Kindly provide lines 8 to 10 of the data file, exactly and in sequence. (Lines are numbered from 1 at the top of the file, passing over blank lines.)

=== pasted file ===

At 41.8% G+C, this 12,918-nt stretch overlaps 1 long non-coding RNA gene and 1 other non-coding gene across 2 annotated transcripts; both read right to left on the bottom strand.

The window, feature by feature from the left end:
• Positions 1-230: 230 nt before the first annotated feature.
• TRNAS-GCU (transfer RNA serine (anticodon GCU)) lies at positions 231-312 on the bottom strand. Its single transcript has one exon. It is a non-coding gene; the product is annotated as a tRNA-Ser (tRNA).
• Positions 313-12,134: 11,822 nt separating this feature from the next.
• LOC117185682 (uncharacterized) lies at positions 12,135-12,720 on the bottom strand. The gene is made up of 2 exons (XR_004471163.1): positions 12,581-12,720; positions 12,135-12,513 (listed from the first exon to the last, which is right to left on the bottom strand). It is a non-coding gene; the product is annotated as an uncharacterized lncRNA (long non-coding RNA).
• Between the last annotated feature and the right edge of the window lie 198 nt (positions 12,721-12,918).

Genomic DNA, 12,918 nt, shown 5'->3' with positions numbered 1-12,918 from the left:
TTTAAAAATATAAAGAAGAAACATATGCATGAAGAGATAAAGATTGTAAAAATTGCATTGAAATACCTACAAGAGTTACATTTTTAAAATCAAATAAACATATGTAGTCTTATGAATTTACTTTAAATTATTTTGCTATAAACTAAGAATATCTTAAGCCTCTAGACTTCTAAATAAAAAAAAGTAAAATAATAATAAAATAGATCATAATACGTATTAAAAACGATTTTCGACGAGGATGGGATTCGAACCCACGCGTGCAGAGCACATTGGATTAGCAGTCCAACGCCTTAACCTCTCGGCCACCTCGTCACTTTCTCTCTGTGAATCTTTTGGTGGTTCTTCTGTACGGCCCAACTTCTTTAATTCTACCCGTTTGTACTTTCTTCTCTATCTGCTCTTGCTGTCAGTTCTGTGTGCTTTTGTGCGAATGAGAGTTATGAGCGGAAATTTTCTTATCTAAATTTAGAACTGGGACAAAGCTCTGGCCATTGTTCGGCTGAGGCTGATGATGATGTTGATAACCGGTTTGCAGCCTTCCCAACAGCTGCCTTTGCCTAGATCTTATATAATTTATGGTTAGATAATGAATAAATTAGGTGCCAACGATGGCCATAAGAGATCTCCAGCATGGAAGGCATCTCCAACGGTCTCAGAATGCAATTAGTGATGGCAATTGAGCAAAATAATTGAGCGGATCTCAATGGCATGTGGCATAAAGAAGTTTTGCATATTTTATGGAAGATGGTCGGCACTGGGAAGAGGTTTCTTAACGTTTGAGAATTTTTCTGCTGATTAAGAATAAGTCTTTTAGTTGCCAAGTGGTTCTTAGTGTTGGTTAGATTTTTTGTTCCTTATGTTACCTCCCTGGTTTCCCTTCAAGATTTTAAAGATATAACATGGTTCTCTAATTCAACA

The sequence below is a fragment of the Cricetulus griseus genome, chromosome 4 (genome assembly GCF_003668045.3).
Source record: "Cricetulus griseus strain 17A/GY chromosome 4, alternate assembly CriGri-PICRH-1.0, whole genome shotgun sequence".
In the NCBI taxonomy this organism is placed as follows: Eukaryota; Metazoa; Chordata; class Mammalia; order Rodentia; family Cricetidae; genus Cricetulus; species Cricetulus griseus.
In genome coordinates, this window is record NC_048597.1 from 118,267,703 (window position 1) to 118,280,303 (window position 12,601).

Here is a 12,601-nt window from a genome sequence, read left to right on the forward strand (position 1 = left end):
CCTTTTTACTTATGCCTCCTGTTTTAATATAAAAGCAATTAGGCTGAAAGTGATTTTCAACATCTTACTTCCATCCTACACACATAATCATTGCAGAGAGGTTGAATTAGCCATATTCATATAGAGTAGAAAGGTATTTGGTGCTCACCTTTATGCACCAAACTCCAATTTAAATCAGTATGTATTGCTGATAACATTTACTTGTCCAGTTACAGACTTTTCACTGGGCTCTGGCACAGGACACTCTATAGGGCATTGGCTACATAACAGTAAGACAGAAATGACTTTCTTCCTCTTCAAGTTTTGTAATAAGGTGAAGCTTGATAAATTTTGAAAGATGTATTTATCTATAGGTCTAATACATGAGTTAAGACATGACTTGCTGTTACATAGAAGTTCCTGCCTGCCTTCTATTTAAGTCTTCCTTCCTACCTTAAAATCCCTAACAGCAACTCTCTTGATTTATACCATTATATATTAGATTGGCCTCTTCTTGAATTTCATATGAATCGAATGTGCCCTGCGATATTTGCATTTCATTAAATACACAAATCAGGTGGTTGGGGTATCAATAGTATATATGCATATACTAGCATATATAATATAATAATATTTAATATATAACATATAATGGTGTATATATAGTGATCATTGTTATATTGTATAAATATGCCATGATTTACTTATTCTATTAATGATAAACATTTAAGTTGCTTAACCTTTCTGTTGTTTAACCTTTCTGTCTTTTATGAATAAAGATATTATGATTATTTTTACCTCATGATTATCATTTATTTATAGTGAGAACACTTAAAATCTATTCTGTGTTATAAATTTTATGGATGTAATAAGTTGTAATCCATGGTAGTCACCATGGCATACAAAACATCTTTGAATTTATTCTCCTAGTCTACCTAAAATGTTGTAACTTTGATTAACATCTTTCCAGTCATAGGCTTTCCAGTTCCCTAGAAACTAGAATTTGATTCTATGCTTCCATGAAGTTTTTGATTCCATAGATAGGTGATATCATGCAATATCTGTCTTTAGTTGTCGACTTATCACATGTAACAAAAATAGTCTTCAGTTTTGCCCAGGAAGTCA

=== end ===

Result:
Genomic DNA, 12,918 nt, shown 5'->3' with positions numbered 1-12,918 from the left:
TTTAAAAATATAAAGAAGAAACATATGCATGAAGAGATAAAGATTGTAAAAATTGCATTGAAATACCTACAAGAGTTACATTTTTAAAATCAAATAAACATATGTAGTCTTATGAATTTACTTTAAATTATTTTGCTATAAACTAAGAATATCTTAAGCCTCTAGACTTCTAAATAAAAAAAAGTAAAATAATAATAAAATAGATCATAATACGTATTAAAAACGATTTTCGACGAGGATGGGATTCGAACCCACGCGTGCAGAGCACATTGGATTAGCAGTCCAACGCCTTAACCTCTCGGCCACCTCGTCACTTTCTCTCTGTGAATCTTTTGGTGGTTCTTCTGTACGGCCCAACTTCTTTAATTCTACCCGTTTGTACTTTCTTCTCTATCTGCTCTTGCTGTCAGTTCTGTGTGCTTTTGTGCGAATGAGAGTTATGAGCGGAAATTTTCTTATCTAAATTTAGAACTGGGACAAAGCTCTGGCCATTGTTCGGCTGAGGCTGATGATGATGTTGATAACCGGTTTGCAGCCTTCCCAACAGCTGCCTTTGCCTAGATCTTATATAATTTATGGTTAGATAATGAATAAATTAGGTGCCAACGATGGCCATAAGAGATCTCCAGCATGGAAGGCATCTCCAACGGTCTCAGAATGCAATTAGTGATGGCAATTGAGCAAAATAATTGAGCGGATCTCAATGGCATGTGGCATAAAGAAGTTTTGCATATTTTATGGAAGATGGTCGGCACTGGGAAGAGGTTTCTTAACGTTTGAGAATTTTTCTGCTGATTAAGAATAAGTCTTTTAGTTGCCAAGTGGTTCTTAGTGTTGGTTAGATTTTTTGTTCCTTATGTTACCTCCCTGGTTTCCCTTCAAGATTTTAAAGATATAACATGGTTCTCTAATTCAACA

The sequence below is a fragment of the Cricetulus griseus genome, chromosome 4 (genome assembly GCF_003668045.3).